Hafez al-Assad seizes power in a coup within the Baath Party. He becomes president of Syria the following year.
Syria and the Soviet Union sign a treaty of friendship and cooperation.
In response to a Sunni rebellion in Hama, Assad’s military destroys the city and kills at least 20,000 people.
Assad dies. He is succeeded by his son Bashar, who many Syrians hope will be a reformer.
Undersecretary of State John Bolton includes Syria in a list of countries “beyond the axis of evil” that are seeking weapons of mass destruction.
President George W. Bush imposes sanctions on Syria, asserting that it has ties to terrorism.
Tensions between the United States and Syria escalate after former Lebanese Prime Minister Rafik Hariri is assassinated by a truck bomb, allegedly with help from Assad’s regime.
The United States renews sanctions against Syria, saying that it seeks weapons of mass destruction.
Protests begin in Daraa after police torture teenagers who had painted anti-regime graffiti. As mass demonstrations spread, the Assad regime cracks down violently.
Military defectors create the Free Syrian Army, Syria’s first armed opposition group.
Assad sends troops into Hama and Deir Ezzor, killing hundreds of civilians.
President Barack Obama calls for Assad to step down.
Al Qaeda’s new Syrian affiliate, the Nusra Front, stages a suicide bombing in Damascus.
The United States begins sending “nonlethal” aid to Syrian rebels.
The United States, Russia, Turkey, Iraq, and other countries meet in Geneva to discuss a transition to a “democratic and pluralistic” Syria.
Obama warns Assad that using chemical weapons would cross a “red line,” triggering US military intervention.
The Islamic State of Iraq and Syria (ISIS) forms.
Hezbollah forces launch an offensive “to aid the Assad regime.”
Congressional intelligence committees approve CIA arms shipments to the Syrian opposition.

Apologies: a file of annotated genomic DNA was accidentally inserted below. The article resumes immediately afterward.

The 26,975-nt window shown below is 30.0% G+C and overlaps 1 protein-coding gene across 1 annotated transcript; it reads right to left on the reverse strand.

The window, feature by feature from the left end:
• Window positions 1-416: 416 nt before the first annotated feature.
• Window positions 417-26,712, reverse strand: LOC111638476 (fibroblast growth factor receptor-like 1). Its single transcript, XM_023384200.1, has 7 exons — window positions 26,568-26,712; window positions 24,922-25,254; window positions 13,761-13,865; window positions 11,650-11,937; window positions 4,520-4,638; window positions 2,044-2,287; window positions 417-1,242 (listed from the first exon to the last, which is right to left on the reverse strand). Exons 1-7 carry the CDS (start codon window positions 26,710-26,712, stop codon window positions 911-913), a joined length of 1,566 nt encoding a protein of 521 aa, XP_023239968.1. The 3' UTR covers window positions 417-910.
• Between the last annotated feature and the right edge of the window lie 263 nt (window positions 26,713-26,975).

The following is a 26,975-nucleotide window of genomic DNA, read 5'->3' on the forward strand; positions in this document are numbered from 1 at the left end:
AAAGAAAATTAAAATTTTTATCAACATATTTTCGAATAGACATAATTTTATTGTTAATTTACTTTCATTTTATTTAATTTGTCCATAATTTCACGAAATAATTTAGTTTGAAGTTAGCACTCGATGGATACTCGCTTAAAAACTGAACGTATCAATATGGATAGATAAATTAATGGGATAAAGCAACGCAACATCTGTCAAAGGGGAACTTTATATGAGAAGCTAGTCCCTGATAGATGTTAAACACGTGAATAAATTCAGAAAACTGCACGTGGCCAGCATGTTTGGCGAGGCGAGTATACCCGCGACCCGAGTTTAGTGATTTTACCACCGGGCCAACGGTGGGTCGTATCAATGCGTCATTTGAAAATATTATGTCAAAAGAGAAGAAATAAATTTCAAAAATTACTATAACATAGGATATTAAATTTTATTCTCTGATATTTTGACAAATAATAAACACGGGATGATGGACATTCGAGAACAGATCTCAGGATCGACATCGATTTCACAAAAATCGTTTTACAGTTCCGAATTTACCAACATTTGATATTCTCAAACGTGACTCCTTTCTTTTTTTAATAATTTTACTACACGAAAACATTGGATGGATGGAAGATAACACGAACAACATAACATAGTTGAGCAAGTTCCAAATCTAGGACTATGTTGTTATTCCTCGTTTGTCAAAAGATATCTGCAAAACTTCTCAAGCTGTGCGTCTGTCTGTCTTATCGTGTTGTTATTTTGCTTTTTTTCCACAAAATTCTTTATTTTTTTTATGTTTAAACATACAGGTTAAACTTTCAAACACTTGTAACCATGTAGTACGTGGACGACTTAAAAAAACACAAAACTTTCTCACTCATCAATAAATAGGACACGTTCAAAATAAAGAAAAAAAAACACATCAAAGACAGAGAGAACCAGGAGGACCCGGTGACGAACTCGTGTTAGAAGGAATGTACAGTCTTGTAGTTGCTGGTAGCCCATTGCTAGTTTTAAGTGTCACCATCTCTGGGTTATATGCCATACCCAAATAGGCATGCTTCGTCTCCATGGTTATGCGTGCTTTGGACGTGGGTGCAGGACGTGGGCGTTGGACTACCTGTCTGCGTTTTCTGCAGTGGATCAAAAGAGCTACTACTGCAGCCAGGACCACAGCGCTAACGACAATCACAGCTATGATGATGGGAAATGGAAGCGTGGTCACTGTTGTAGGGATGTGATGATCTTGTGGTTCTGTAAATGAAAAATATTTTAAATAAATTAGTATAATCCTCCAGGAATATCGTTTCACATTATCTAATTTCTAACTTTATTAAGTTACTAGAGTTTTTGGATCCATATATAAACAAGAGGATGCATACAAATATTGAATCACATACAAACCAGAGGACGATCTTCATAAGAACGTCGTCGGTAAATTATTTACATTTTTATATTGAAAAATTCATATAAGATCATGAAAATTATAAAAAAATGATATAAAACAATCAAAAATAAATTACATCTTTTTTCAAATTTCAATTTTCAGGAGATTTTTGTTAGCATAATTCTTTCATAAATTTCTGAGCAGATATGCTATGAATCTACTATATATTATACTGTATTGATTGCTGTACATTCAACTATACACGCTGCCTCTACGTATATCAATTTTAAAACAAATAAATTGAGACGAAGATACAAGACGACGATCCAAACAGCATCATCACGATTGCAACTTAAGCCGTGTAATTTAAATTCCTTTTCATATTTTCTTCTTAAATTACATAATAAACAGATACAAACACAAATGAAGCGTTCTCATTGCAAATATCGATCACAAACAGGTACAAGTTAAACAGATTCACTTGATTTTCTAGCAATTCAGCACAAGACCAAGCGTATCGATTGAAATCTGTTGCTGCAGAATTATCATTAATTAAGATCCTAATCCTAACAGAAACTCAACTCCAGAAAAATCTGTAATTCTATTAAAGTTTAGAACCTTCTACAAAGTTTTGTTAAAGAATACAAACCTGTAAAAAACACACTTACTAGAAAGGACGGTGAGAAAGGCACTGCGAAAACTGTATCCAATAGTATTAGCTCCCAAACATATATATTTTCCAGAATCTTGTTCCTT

The Syrian government uses sarin in an attack on Ghouta, killing more than 1,400 people. The following month, Congress rejects Obama’s request to approve a military response.
The Syrian government agrees to hand over its chemical weapons stocks for destruction.
Kurdish parties establish the autonomous region of Rojava in northern Syria.
ISIS declares the creation of a caliphate across its territory in Syria and Iraq.
Congress authorizes the Pentagon to train and arm Syrian rebels. In what will become known as Operation Inherent Resolve, the United States and its coalition partners begin airstrikes against ISIS.
As the number of refugees tops 4 million, a photograph of a drowned Syrian toddler provokes international concern over the humanitarian crisis. After reaffirming its treaty with Syria, Russia officially joins the war, carrying out airstrikes and providing military aid to Assad.
As the Obama administration’s focus in Syria shifts toward ISIS, the Pentagon says special operations troops will be deployed “to fight in Syria and Iraq.”
Supported by Russian planes, the Syrian government retakes Aleppo, a major rebel stronghold.
President Donald Trump blocks Syrian refugees from entering the United States. (Fewer than 3,100 have been admitted since he took office.)
UN Ambassador Nikki Haley says the Trump administration’s “priority is no longer to sit there and focus on getting Assad out.”
Following another chemical attack by the Syrian government, Trump announces a missile strike.
Over Turkey’s objections, Trump approves a plan to arm Kurdish forces in Syria.
Trump ends the CIA program to support anti-Assad rebels.
After months of heavy coalition bombing and ground assaults by the US-backed Syrian Democratic Forces, ISIS is driven out of Raqqa, losing its self-proclaimed capital.
Pro-Syrian government forces, including Russian mercenaries, attack the US-held Conoco gas plant outside Deir Ezzor city. The Geneva peace process that opened in 2012 ends.
Turkey and the FSA seize Afrin, a Kurdish region in northwest Syria.
After a chemical attack in Douma, the United States, Britain, and France launch airstrikes against Syrian government targets.
Assad’s army recaptures part of southern Syria from rebel forces.
US military officials report that an SDF offensive has isolated the “last pocket of ISIS resistance” in eastern Syria.
Trump announces the withdrawal of all US troops from Syria. Defense Secretary James Mattis resigns in protest.
ISIS’s remaining fighters are trapped in shrinking enclaves. Trump says he should receive a Nobel Peace Prize for his efforts in Syria. “I stopped the slaughter of perhaps 3 million people,” he says. When members of Congress request that some troops stay in Syria, Trump writes back, “I agree 100%.”
The White House says it will allow Turkish forces to invade northern Syria. Facing criticism for this unexpected move, Trump tweets “if Turkey does anything that I, in my great and unmatched wisdom, consider to be off limits, I will totally destroy and obliterate the Economy of Turkey.”
Listen to “Behind the Lines,” a Mother Jones Podcast series. Shane Bauer reports from Syria on America’s role in one of the 21st century’s bloodiest conflicts. Episode One takes you to the former ISIS stronghold of Raqqa, where forensic teams conduct the harrowing work of uncovering thousands of bodies from the rubble.